End-to-end eating: cock head

One of the things the French do so well is to use the whole of any animal that’s killed for food. They’re particularly inventive when it comes to finding a way of serving a part of the body that most of us would never conceive of using.

Take crêtes de coq – cockscombs, in English – for example. Yes, these are the crests on the top of the heads of chickens.

In Britain, I imagine that they’d be used differently, if at all. Perhaps they’d join a host of mechanically recovered parts of the bird and end up reconstituted, breaded and sold in discount supermarkets.

Not so in France – though covering them in breadcrumbs is often the approach taken.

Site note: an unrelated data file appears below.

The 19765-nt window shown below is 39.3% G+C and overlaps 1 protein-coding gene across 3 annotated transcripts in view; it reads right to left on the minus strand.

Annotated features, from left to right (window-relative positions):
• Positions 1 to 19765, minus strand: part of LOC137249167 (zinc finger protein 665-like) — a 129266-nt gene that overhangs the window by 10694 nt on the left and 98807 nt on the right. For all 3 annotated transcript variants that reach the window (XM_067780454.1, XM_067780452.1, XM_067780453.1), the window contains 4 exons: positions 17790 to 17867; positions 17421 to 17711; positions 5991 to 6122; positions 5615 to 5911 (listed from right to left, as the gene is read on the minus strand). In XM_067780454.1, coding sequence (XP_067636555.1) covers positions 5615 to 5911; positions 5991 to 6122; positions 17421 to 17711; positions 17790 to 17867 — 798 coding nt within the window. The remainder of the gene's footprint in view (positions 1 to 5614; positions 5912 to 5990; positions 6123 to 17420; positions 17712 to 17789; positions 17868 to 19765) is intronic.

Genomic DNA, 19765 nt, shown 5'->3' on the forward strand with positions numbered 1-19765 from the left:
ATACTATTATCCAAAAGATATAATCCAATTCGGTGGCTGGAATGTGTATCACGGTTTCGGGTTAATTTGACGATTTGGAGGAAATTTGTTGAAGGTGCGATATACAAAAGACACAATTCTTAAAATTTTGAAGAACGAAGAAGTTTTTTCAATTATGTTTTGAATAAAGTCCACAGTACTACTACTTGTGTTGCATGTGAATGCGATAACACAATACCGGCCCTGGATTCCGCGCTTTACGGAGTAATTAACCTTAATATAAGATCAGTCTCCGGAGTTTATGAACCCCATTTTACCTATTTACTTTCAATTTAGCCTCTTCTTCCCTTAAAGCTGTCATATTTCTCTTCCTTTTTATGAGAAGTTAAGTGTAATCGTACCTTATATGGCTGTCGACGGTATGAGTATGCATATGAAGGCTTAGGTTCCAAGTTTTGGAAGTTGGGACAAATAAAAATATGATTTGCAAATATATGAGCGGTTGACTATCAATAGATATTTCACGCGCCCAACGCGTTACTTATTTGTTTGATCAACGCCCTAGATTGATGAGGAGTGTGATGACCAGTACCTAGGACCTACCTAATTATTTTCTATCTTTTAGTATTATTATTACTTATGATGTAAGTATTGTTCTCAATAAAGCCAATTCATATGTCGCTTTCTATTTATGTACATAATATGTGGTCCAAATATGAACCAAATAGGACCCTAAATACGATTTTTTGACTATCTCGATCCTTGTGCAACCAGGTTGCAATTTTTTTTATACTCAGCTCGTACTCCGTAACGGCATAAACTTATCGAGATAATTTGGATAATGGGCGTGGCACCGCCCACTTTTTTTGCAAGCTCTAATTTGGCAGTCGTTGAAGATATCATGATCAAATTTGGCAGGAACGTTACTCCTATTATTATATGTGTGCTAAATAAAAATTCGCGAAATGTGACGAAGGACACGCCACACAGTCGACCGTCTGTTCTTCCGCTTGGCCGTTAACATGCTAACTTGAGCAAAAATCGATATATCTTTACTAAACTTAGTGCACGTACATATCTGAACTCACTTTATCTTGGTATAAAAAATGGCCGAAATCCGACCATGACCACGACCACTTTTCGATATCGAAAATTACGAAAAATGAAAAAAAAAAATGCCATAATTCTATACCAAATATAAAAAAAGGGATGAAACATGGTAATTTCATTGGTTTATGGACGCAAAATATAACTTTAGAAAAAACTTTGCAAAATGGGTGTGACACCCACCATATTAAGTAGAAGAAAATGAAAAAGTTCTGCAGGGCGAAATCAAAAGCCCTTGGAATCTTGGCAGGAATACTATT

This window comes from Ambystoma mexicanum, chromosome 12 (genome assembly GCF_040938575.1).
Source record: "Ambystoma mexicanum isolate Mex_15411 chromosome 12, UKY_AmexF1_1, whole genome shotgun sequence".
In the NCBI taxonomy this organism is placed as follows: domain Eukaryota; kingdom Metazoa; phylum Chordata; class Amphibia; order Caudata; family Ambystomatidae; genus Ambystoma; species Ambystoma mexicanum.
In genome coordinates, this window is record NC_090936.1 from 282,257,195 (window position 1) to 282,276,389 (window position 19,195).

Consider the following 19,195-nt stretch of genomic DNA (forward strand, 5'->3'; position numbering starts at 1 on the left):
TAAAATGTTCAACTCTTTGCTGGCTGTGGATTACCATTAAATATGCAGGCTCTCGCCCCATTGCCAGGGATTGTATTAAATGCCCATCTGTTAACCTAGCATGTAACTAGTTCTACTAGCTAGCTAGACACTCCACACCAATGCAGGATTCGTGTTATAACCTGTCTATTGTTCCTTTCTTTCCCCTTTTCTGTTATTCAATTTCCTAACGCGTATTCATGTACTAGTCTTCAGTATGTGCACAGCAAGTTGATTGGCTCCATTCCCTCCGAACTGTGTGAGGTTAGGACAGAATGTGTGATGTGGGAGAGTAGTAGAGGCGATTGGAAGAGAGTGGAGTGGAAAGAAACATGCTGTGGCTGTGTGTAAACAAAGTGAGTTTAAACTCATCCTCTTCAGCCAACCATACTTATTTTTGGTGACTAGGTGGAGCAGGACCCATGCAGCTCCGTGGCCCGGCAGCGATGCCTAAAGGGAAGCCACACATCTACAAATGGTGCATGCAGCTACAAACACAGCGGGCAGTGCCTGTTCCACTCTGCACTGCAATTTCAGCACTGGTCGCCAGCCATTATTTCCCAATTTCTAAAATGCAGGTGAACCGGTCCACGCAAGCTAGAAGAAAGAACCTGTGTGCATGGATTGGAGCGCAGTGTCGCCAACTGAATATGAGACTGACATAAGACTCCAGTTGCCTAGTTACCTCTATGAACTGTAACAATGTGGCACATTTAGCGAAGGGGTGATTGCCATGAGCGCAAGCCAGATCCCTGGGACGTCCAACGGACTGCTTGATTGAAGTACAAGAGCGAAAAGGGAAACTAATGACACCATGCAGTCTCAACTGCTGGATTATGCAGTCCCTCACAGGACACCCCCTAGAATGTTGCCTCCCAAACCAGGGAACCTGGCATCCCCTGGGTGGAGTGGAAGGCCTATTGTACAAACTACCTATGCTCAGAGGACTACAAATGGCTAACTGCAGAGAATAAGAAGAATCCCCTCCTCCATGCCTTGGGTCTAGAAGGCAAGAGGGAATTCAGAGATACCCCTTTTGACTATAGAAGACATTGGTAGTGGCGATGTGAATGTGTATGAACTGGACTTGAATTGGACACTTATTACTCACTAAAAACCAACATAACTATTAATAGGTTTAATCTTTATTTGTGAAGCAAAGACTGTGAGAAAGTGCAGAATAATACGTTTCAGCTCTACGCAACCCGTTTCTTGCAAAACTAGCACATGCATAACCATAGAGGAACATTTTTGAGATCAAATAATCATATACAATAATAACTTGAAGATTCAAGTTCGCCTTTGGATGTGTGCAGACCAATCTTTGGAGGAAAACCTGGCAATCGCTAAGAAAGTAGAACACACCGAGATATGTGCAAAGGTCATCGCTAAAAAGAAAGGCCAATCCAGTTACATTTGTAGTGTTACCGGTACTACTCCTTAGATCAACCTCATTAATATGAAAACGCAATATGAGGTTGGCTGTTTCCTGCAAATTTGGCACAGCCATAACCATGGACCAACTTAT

In his book The French Kitchen, Michel Roux Jr recommends simmering them, stuffing them with a chicken liver pâté and truffle, breading them and frying them.

Served with a béarnaise sauce, they are delicious, apparently. “Try this and you’ll be surprised how good they taste,” he says.

I’m open to the idea of trying them, but I think that’ll only ever be as an amuse-bouche in a restaurant. To spend my free time making these, well, I’d have to be off my head.

This entry was published on Wednesday, 15 January 2014 at 07:56. It’s filed under Food and wine and tagged , , , , , , . Bookmark the permalink. Follow any comments here with the RSS feed for this post.
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